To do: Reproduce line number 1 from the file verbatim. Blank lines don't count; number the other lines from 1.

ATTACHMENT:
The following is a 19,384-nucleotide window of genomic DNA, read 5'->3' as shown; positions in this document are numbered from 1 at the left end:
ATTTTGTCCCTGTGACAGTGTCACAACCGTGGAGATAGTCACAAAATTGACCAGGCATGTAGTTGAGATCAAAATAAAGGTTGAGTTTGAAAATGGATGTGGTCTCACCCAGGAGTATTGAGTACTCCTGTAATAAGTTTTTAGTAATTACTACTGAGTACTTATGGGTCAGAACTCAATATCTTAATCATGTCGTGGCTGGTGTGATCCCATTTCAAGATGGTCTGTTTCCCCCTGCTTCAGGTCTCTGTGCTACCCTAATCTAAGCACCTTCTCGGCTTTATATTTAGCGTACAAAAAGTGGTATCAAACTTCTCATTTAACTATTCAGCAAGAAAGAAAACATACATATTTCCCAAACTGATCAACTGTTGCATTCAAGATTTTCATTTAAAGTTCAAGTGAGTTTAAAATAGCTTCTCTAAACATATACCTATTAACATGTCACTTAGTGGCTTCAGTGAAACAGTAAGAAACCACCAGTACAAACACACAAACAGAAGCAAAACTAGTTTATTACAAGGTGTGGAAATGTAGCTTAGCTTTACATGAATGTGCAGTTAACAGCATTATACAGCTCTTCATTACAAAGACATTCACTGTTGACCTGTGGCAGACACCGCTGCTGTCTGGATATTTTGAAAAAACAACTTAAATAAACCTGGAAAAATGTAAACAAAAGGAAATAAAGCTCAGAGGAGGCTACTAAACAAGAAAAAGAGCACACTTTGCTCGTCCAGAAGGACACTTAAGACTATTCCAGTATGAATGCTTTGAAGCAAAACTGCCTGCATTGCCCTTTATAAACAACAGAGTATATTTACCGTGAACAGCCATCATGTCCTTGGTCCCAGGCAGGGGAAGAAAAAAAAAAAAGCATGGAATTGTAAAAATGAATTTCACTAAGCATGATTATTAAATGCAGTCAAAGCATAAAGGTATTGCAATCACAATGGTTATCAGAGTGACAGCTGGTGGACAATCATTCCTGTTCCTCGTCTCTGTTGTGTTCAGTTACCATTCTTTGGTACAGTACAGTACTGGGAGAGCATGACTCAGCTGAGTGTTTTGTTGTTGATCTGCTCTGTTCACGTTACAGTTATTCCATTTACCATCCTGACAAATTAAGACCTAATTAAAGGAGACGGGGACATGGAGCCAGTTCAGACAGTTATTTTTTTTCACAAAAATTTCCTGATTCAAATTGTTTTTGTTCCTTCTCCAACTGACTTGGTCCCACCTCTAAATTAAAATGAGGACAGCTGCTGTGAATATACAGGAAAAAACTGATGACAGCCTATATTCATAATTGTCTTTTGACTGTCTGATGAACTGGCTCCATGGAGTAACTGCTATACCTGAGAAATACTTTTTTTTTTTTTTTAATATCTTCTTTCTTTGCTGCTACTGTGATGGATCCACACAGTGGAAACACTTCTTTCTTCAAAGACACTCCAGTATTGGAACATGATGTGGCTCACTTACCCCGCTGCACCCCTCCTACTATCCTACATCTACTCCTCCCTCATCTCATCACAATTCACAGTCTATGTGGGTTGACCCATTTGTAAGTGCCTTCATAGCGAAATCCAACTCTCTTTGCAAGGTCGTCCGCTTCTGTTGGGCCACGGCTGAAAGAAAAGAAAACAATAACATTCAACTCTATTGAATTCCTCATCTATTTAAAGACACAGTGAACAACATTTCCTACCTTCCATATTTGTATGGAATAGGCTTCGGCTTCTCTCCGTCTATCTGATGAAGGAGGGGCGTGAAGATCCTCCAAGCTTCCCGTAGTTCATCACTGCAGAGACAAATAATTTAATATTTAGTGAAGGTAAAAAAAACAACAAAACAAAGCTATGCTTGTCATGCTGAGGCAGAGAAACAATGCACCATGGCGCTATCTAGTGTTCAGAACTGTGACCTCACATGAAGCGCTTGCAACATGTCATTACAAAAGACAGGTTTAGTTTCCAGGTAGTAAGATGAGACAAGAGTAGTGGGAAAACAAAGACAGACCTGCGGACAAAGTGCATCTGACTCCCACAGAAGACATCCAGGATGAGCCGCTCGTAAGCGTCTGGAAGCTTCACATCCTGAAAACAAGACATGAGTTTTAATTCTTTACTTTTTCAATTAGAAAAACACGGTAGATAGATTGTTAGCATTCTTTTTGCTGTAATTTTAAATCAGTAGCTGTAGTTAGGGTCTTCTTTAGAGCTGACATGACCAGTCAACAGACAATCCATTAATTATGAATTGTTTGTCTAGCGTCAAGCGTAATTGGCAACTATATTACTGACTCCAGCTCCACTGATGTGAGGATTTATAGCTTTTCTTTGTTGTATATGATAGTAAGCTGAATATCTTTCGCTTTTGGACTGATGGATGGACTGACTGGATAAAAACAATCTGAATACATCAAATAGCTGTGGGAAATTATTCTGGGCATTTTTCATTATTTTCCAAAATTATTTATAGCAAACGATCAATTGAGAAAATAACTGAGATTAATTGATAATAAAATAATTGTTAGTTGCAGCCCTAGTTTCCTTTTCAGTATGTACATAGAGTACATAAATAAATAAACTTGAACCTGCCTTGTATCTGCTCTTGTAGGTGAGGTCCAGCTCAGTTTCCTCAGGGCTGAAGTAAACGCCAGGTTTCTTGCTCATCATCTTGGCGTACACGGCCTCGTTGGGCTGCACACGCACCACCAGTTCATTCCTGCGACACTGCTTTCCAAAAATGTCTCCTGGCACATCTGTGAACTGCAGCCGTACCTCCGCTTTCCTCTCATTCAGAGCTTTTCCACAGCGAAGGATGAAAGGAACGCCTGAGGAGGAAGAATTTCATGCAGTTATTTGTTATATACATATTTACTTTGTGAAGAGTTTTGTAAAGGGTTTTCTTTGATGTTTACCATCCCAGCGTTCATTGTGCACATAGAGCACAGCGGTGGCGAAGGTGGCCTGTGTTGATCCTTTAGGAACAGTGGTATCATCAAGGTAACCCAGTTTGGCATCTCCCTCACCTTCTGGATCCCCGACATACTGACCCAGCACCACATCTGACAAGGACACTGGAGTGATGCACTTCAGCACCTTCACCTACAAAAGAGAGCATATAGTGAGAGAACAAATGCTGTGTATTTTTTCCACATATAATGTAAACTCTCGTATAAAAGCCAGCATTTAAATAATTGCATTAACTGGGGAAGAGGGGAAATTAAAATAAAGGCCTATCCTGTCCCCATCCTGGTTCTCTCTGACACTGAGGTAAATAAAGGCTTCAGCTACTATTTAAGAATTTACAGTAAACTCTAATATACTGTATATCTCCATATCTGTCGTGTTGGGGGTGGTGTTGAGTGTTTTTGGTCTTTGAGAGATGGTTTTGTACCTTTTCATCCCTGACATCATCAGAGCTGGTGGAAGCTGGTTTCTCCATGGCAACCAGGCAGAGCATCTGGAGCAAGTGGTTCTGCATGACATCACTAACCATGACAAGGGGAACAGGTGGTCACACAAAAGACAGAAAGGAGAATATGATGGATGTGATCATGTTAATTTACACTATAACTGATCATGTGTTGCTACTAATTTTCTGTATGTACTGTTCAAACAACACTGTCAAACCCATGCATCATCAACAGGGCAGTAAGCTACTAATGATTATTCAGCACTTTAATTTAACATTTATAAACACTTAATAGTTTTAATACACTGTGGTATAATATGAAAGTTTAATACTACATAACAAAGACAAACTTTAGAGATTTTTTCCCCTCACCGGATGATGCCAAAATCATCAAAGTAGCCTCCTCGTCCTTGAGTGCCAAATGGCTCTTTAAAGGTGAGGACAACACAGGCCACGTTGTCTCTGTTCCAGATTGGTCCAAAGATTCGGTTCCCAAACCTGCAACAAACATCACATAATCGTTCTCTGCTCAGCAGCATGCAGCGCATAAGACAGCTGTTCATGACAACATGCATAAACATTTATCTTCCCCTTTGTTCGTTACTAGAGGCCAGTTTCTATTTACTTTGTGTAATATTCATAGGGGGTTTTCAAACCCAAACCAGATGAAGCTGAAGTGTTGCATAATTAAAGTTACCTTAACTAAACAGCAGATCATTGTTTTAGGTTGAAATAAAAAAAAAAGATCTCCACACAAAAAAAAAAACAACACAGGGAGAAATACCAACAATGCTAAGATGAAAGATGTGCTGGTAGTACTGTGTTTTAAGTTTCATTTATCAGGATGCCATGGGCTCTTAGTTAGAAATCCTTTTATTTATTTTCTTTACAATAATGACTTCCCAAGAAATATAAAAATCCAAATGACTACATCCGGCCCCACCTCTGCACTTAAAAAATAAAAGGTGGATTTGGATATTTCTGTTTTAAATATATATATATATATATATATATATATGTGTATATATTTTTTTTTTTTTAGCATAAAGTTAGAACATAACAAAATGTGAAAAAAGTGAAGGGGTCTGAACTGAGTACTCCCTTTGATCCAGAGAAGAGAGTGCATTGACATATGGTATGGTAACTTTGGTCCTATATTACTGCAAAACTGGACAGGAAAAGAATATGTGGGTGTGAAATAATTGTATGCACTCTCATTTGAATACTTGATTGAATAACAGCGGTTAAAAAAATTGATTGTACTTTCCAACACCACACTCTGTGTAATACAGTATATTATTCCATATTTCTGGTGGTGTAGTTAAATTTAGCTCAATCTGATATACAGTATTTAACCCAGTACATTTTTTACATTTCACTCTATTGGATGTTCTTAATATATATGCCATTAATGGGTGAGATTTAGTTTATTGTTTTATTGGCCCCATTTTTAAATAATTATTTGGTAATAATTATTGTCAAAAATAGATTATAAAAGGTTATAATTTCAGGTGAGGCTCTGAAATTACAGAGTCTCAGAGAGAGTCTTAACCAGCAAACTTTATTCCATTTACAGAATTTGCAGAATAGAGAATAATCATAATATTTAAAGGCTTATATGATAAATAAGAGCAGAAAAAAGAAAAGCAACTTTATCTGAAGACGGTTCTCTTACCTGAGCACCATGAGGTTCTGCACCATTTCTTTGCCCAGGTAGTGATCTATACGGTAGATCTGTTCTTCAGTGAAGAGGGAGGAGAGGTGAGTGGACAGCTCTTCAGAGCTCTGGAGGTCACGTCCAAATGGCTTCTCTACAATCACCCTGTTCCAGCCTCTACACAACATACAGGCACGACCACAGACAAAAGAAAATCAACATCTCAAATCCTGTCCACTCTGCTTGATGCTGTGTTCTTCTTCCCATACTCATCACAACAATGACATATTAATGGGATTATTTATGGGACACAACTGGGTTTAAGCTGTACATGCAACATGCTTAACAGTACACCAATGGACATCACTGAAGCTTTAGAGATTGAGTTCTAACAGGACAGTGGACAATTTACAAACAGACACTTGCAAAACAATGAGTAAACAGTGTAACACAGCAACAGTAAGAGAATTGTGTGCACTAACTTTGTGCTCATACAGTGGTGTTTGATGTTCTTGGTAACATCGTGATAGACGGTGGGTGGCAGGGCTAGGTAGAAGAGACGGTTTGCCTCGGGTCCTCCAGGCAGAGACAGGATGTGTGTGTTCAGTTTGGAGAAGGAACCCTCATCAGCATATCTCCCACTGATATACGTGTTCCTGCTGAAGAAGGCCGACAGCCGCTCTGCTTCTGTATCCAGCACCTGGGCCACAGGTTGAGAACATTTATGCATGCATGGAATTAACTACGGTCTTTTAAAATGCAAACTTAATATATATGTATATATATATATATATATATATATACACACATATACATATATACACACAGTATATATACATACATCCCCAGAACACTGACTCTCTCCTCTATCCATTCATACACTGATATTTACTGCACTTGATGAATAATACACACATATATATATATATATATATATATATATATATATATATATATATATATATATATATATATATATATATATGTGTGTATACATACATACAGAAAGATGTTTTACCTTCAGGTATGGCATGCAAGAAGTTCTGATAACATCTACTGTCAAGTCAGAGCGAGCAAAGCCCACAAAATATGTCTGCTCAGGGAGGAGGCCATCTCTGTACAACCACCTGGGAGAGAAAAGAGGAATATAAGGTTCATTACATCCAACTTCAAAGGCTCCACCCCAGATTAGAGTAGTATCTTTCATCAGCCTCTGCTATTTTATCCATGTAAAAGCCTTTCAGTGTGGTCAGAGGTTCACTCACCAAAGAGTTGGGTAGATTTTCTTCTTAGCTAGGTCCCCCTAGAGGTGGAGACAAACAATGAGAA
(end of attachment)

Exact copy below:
The following is a 19,384-nucleotide window of genomic DNA, read 5'->3' as shown; positions in this document are numbered from 1 at the left end: